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MomTalk.com November 20, 2017:   The women's magazine for moms about children, family, health, home, fashion, careers, marriage & more


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Breaking the Code of Dyslexia

Imagine trying to read a book in a foreign language. You know that the symbols and marks on the page must mean something, but no matter how hard you try to sound them out, you can't put the pieces together into understandable words. That's what it feels like to have dyslexia.



Dyslexia is a learning disorder characterized by difficulties in reading, writing and spelling. It is genetic in nature, affecting how one's brain processes written language and even how it stores information for short-term work.

By Karen Barrow

Imagine trying to read a book in a foreign language. You know that the symbols and marks on the page must mean something, but no matter how hard you try to sound them out, you can't put the pieces together into understandable words.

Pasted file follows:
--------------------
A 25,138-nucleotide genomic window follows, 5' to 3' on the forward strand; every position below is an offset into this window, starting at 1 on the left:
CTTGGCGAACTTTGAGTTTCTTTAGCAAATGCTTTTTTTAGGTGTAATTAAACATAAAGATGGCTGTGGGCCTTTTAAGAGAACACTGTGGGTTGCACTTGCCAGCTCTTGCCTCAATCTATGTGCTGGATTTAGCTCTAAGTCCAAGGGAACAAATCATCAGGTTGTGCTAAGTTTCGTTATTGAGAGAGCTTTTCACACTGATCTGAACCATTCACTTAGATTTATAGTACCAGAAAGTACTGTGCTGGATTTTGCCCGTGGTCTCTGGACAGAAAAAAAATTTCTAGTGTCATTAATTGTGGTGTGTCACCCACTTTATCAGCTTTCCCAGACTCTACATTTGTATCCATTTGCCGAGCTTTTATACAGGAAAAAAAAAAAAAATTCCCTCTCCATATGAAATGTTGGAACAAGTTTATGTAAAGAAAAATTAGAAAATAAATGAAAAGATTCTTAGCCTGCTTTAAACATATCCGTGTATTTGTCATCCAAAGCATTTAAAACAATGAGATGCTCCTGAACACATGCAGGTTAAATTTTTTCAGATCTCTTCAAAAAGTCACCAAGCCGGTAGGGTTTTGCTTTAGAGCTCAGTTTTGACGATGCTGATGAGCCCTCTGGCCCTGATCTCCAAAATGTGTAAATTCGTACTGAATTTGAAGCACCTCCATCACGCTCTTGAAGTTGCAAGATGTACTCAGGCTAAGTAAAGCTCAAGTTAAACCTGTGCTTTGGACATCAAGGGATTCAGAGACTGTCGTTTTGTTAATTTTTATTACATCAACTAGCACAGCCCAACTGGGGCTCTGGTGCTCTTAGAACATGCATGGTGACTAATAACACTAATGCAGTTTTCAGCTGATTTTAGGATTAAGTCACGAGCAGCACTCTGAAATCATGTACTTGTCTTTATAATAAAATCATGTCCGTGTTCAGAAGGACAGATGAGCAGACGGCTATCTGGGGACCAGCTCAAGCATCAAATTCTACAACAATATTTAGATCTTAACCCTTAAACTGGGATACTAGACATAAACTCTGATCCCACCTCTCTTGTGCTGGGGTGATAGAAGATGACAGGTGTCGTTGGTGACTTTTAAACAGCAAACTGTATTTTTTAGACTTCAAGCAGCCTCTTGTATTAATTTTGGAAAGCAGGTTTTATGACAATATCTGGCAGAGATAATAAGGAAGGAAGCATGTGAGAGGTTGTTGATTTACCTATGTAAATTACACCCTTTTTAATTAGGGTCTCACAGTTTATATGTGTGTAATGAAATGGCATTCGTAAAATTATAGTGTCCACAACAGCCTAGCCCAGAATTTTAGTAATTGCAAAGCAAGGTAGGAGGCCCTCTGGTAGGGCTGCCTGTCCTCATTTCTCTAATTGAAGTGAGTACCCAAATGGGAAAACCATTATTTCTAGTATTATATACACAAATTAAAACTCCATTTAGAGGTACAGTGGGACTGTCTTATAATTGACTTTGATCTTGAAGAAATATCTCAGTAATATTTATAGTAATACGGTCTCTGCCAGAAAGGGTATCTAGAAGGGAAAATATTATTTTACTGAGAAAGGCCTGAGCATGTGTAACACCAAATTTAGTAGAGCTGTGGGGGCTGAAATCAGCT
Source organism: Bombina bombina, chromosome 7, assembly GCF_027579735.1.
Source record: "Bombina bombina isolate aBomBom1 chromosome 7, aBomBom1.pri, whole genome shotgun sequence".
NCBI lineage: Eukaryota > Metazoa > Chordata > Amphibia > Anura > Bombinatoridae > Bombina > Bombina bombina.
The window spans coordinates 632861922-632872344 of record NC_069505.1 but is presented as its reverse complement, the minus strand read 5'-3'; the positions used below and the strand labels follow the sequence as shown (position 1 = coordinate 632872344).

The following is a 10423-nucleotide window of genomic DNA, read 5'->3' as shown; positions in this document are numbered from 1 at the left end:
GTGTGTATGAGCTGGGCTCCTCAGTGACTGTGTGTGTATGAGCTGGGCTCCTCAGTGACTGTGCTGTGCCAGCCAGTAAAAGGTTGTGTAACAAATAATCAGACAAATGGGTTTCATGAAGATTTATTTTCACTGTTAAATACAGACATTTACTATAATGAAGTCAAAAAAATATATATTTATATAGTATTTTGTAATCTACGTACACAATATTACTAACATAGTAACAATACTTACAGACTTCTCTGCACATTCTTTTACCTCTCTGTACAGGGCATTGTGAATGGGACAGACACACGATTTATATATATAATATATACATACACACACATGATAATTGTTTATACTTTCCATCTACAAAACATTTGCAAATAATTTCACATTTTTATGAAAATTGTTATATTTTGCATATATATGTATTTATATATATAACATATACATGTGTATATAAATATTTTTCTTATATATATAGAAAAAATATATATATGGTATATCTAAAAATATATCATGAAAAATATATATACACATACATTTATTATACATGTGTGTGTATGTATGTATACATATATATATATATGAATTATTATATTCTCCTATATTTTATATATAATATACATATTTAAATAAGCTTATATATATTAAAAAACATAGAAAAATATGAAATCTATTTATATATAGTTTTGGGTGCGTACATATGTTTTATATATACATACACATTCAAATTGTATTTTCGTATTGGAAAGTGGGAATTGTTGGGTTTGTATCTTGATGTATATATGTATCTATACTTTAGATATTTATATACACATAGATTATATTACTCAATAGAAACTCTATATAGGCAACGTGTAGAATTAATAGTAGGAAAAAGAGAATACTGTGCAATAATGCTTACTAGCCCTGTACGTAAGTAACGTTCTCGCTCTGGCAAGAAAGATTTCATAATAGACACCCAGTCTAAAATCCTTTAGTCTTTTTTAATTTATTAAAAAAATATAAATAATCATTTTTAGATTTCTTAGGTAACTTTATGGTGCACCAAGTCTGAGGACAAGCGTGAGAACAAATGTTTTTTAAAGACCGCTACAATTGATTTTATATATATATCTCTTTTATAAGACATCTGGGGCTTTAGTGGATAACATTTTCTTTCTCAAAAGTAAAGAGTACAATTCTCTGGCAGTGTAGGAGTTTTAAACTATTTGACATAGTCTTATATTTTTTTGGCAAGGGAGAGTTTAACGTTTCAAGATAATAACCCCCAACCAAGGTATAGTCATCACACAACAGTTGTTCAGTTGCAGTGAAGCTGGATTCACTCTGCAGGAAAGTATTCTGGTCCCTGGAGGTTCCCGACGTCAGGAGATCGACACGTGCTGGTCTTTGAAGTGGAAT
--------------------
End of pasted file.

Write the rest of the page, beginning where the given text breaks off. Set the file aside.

That's what it feels like to have dyslexia.

Dyslexia is a learning disorder characterized by difficulties in reading, writing and spelling. It is genetic in nature, affecting how one's brain processes written language and even how it stores information for short-term work. Quite often, the people it affects are intelligent, but they have trouble learning in a world that they cannot understand as efficiently as everyone else.

"People with dyslexia have told me over and over that they feel like they have to exert more mental effort than others do with written language," says Dr. Virginia Berninger, director of the University of Washington's Learning Disabilities Center.

Making matters worse, this language barrier prevents effective written communication. For example, a child with dyslexia may be able to tell wonderful stories, but when it comes to writing them down, he's at a loss: letters become inverted, spelling is all wrong and it becomes so frustrating he just gives up. Jump to full text of this article here.



Categories: Children's Health, Health & Wellness,


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